An Interview with Poet Matthew Roth
On topical work and surprises in process
Matthew Roth's most recent book of poetry Rains Rain was published earlier this year by
FutureCycle Press. His first book Bird Silence, published in 2009, appeared with Woodley Press. His poems have been published in many literary journals, including Verse, American Literary Review, Antioch Review, and 32 Poems. He has also published a number of frequently cited articles on Vladimir Nabokov's novel Pale Fire. He teaches literature and writing at Messiah University in Grantham, PA, and serves as Associate Reviews Editor for the Nabokov Online Journal.
Kaila Heltzel (KH): How do external events motivate your poetry?
Matthew Roth (MR): I don't think I'm a very topical poet. I'm not someone who reads the news and then immediately writes about current events. I suppose I don't trust my own perception in the moment, and I don't want whatever I'm writing to fade too quickly because the context also fades. It's interesting—I'm using the Best American Poetry 2022 anthology in my course this
semester, and it has a number of COVID poems in it. Last year, my students all picked up on that context immediately, but this fall, I've had to clue in my students to that context. So, while I think those poems will form a valuable record of our collective experience, I do wonder how long they will continue to have power as poems. As for me, most of my poems start with a word or phrase that sticks in my head, or sometimes an image that strikes me as a bridge to something else. That's the kind of topic that interests me.
KH: So you believe there may be an expiration date of sorts for poems that speak to a current topic or event? As you said with poems referring to COVID, it's as if the impact has worn off since the event is no longer as prominent. Do you think there is still value to topical poems even if their impact dwindles over time?
MR: Yes, I do think that topical poems very often lose some of their power when removed from their immediate context, though sometimes, whether by luck or good craftsmanship, they can outstrip their immediate context and evolve to suit other moments in space and time. Auden's poem September 1, 1939 is one that springs to mind. That said, I do believe there is a place for poems that are tethered to current events. We need poems that speak to our circumstances in real time. We can't let opinion writers and cable news hosts and preachers be the only interpreters of our reality; poets have a role to play, as well.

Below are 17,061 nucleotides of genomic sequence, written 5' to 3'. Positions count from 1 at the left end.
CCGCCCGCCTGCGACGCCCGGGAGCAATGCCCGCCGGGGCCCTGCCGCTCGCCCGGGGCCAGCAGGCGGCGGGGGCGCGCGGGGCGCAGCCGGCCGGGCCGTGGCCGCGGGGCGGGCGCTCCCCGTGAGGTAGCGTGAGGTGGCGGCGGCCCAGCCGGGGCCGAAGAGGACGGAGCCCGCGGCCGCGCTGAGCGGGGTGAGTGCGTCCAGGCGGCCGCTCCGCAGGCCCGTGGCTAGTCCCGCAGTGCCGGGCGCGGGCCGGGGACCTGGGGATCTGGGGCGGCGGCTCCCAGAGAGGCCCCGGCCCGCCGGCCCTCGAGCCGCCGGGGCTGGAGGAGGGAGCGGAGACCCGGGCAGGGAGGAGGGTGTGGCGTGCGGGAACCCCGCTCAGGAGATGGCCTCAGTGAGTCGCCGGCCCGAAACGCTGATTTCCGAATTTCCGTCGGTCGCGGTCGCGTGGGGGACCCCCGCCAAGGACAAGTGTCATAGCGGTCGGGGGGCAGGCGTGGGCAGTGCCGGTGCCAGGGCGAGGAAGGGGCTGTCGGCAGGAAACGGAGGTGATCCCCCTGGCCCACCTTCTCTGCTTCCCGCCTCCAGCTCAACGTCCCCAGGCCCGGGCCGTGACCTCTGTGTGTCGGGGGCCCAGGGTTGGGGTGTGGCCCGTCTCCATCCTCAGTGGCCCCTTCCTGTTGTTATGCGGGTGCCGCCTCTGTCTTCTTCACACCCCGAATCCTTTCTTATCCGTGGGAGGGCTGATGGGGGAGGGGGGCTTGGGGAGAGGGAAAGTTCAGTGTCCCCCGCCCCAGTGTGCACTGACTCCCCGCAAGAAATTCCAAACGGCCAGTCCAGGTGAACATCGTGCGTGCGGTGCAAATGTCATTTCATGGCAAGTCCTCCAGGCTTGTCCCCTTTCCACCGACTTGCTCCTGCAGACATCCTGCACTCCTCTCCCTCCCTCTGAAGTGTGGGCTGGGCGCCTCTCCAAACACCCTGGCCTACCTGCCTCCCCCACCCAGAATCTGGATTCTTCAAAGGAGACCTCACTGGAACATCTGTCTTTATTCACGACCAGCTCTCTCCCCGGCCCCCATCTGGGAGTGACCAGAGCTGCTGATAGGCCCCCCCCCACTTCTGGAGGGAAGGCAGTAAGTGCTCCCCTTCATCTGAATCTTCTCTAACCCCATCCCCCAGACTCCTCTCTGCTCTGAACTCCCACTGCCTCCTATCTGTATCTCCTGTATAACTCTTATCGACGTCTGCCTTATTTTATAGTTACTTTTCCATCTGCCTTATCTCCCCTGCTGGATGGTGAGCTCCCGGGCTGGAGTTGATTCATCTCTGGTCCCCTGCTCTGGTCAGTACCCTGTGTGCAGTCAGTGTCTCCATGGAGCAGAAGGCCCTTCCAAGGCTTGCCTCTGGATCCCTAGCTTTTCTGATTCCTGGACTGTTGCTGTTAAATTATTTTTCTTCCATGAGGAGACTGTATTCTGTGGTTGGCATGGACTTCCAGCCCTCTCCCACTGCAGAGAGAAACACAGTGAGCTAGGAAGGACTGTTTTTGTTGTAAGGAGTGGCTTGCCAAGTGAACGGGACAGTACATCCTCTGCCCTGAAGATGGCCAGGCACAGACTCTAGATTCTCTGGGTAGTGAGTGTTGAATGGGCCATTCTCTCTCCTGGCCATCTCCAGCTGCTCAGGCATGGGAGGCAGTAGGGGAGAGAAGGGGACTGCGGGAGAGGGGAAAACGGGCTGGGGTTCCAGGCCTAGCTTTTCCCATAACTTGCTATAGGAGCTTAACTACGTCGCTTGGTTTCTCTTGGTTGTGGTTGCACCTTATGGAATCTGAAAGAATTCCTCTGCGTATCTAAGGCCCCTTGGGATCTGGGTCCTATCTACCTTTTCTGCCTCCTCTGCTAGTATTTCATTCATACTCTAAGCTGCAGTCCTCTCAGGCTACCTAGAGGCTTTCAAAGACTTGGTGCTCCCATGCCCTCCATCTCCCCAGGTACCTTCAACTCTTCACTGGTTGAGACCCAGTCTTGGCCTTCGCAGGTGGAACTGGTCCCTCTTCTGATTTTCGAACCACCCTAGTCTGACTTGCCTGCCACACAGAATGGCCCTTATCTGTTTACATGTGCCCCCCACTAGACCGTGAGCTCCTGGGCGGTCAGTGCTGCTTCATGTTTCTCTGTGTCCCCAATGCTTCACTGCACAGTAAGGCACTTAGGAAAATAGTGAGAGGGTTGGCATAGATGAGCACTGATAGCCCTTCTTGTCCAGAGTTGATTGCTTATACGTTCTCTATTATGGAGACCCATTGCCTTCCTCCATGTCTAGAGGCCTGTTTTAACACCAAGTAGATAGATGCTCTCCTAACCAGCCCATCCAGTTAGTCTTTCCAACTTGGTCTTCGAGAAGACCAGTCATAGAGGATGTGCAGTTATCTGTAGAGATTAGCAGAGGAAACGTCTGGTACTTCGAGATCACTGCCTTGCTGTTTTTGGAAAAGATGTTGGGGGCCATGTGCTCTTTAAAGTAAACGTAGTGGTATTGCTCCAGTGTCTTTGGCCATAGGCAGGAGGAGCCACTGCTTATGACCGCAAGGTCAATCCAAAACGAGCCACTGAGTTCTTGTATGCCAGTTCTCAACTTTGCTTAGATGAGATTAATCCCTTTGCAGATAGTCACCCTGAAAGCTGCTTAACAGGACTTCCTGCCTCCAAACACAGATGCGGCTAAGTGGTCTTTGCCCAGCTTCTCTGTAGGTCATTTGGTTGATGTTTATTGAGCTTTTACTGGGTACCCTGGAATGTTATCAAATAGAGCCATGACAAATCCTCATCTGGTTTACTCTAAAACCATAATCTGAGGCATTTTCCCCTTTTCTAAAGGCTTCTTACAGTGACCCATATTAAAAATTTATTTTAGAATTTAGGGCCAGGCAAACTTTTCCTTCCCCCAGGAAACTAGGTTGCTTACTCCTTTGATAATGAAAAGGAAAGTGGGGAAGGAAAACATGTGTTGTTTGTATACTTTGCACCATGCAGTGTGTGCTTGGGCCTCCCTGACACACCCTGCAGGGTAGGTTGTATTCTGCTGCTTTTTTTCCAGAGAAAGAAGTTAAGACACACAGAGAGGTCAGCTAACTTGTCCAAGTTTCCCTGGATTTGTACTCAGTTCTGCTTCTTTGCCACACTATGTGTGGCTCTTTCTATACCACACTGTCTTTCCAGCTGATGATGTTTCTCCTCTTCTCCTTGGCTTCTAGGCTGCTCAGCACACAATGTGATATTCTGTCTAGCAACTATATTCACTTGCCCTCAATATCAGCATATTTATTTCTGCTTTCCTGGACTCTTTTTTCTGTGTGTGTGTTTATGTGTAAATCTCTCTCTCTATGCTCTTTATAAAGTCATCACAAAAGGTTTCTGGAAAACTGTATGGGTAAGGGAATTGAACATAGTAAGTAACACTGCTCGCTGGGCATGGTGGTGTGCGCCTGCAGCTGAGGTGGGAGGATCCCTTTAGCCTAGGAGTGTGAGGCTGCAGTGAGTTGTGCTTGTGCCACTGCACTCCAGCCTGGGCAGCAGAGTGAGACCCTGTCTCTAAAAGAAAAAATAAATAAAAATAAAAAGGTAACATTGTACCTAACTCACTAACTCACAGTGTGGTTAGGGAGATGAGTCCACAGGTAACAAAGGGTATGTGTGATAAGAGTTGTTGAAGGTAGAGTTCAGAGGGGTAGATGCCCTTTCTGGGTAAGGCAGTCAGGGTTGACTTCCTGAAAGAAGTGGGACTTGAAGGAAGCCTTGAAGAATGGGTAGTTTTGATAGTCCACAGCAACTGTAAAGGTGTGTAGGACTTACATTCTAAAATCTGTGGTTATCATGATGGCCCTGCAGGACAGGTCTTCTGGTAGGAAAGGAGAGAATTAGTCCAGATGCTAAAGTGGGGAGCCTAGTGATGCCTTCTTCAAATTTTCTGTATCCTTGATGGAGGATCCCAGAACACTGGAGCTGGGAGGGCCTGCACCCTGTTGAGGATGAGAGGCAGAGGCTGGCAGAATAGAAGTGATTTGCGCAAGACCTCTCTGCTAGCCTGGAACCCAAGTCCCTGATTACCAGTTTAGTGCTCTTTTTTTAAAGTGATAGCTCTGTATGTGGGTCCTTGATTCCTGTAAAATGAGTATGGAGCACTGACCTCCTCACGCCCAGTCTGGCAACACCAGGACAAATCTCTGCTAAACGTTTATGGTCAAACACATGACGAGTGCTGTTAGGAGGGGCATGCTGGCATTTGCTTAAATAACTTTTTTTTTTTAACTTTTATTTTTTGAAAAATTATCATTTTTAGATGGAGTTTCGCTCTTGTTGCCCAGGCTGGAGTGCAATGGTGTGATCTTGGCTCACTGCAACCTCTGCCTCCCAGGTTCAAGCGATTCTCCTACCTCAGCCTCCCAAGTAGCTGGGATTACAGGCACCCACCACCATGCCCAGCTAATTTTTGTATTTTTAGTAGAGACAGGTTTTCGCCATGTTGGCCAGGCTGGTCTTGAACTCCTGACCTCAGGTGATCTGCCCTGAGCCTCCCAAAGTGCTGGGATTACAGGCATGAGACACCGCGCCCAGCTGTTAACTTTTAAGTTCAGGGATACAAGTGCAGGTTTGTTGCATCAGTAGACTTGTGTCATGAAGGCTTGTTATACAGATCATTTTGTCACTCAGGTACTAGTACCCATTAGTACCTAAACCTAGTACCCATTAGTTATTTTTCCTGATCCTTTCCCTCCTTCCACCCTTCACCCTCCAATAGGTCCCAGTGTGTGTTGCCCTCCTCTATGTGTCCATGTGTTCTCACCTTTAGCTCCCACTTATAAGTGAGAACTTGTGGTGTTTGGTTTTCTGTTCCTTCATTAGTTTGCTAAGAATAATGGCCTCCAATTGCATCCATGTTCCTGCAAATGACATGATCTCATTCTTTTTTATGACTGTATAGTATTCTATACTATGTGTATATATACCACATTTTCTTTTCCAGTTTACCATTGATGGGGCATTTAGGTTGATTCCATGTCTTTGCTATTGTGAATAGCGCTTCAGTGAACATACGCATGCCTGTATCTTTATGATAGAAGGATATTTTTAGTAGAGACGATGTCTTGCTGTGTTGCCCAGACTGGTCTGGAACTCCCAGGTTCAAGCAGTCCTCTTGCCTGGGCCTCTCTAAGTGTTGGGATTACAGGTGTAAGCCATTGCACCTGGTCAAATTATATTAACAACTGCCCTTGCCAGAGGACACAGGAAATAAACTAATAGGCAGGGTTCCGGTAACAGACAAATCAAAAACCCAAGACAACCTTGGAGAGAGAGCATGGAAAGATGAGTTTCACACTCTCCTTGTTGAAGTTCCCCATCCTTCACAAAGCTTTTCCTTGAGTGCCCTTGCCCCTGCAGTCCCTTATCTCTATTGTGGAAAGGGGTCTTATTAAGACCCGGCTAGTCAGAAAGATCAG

KH: What about poetry attracts you?
MR: For me, a good poem is like a drug—something you can swallow all at once and immediately feel your perspective altered. It's a powerful thing, concise, musical, and inexhaustible.
KH: How have you seen your poetry changing over the years?
MR: I can definitely see changes. I think my poems have become more personal, even more biographical, as I have gained life experience. Maybe I've become a more formal poet, too, though I still have a surreal, unstructured streak that I've tended since I fell in love with poetry.
KH: Were there or are there any constant influences on your writing?
MR: My poems tend to care about what I care about, so the religious or spiritual elements in some of my poems, for instance, reflect my personal concerns. As the son of a Baptist minister, I grew up in the church, absorbing the language of prayer and scripture, so the sound and sense of that exposure is woven into the fiber of my being. And my poetry.
To pick up on what I just said, I first fell in love with poets like Charles Simic, Mark Strand, and James Tate—poets who could be funny and mysterious and even terrifying all at the same time, so I still hear echoes of their influence in my poems. Robert Frost is always hanging around, as well. Maybe it's my New Hampshire upbringing, but the voice and rhythm of his poems, and even his reflexive skepticism (his refusal to believe completely his own revelations) seems kin to my own consciousness.
KH: What are you working on now?
MR: I'm in kind of an interesting place right now. Since the publication of my book, I haven't written a lot of new poems and I've been working on scholarly projects. In a way, it's nice to have a drawer with very few poems in it as it allows me to think about the next book and maybe to imagine a whole new direction.
KH: How do you approach writing? Do you know what you want to say or do you write to find out?
MR: I'm definitely in the latter camp, which to my mind is the only camp that really exists. If
you know what you want to say before you've said it, you've already said it to yourself, and paraphrase is not poetry. More seriously, for me, the surprises I want to spring on my reader are always a product of my own surprise during the process of composition. If I don't surprise myself first, I'll have no surprises for others. I write to surprise myself, to discover new sensations in language, to put together a little machine and watch it go. It's very satisfying when it works.
KH: What has your journey been like with writing?
MR: My journey has required a lot of patience. There were fourteen years between my two books, and countless rejections before and in between. I really thought I had given up hope for my second manuscript, but then, somehow, I found the right readers at FutureCycle Press, and within a few months it was published.
*Kaila Heltzel, a senior in the BFA program at Penn State Behrend, interviewed poet Matthew Roth in anticipation of his visit to Behrend as part of the Smith Creative Writers Reading Series. Roth will read from his work on Thursday, Nov. 9, at 6 p.m. in the Metzgar building. For more information visit: behrend.psu.edu/readings